Summary judgment is appropriate if the "pleadings, depositions, answers to interrogatories and admissions on file, together with the affidavits, if any, show that there is no genuine issue as to any material fact and that the moving party is entitled to judgment as a matter of law." Fed. R.Civ.P. 56(c). A genuine issue is one in which the evidence is such that a reasonable factfinder could return a verdict for the non-moving party. Anderson v. Liberty Lobby, 477 U.S. 242, 248, 106 S. Ct. 2505, 91 L. Ed. 2d 202 (1986). The evidence, and any inferences based on underlying facts, must be viewed in a light most favorable to the opposing party. Diaz v. Am. Tel. & Tel., 752 F.2d 1356, 1358 n. 1 (9th Cir. 1985).

Where the moving party has the burden of proof at trial the plaintiff on a claim for relief or the defendant on an affirmative defense the movant must establish "all of the essential elements of the claim or defense to warrant judgment in his favor." Fontenot v. Upjohn Co., 780 F.2d 1190, 1194 (5th Cir.1986); Selznick v. Turner Entm't Co., 990 F. Supp. 1180, 1183 (C.D.Cal.1997). "The crucial question for the court is whether there is a `genuine *1115 issue' of fact concerning any essential element of the claim on which judgment is being sought." Fontenot, 780 F.2d at 1195.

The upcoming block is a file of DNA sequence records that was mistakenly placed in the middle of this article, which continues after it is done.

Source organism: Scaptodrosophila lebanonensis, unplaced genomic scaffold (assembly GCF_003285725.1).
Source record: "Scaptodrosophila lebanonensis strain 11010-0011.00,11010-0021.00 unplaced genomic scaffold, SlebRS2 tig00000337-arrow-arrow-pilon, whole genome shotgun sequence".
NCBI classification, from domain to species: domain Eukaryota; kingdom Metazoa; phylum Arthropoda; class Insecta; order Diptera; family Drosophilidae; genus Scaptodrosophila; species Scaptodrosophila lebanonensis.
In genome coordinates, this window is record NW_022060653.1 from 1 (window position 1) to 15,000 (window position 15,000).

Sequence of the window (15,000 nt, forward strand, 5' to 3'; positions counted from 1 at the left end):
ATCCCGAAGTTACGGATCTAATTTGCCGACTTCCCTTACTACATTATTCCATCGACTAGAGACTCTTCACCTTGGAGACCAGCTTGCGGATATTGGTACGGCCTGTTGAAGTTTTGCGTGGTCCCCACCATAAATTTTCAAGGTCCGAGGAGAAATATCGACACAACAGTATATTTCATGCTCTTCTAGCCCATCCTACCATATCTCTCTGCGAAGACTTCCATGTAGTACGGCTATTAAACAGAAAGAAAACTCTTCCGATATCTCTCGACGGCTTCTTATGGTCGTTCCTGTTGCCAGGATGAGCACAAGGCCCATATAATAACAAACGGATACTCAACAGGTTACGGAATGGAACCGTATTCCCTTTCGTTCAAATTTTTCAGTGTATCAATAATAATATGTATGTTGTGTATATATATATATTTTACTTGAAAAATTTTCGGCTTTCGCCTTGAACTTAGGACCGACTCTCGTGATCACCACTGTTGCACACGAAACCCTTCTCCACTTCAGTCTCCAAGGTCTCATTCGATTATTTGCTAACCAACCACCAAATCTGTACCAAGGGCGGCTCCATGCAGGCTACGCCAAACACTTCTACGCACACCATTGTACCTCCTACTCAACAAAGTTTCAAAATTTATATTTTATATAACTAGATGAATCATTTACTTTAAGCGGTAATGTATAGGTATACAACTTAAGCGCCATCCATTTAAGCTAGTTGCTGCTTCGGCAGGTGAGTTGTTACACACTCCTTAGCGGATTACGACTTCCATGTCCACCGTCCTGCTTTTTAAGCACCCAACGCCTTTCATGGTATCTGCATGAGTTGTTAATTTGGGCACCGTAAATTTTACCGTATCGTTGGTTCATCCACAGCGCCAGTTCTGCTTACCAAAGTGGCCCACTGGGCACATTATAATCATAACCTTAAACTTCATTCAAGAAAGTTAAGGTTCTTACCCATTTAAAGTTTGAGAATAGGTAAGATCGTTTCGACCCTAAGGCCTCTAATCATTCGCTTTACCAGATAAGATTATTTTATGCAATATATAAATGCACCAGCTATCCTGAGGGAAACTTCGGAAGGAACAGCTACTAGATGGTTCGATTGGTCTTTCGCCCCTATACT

The party opposing a motion supported by affidavits cannot discharge his burden by alleging legal conclusions. Id. The non-moving party must set forth specific facts showing there is a genuine issue for trial. Celotex v. Catrett, 477 U.S. 317, 324, 106 S. Ct. 2548, 91 L. Ed. 2d 265 (1986); Leer v. Murphy, 844 F.2d 628, 631 (9th Cir.1988).

In the forfeiture context, summary judgment procedures are "construed in the light of the statutory law of forfeitures, and particularly the procedural requirements set forth therein." United States v. One 56-Foot Motor Yacht Named Tahuna, 702 F.2d 1276, 1281 (9th Cir.1983). In the case at bar, the Government must initially establish probable cause for institution of this forfeiture proceeding, however, Claimant has the ultimate burden to prove that the defendant currency is not subject to forfeiture.

  B. Civil Forfeiture Pursuant to 31 U.S.C. § 5317(c)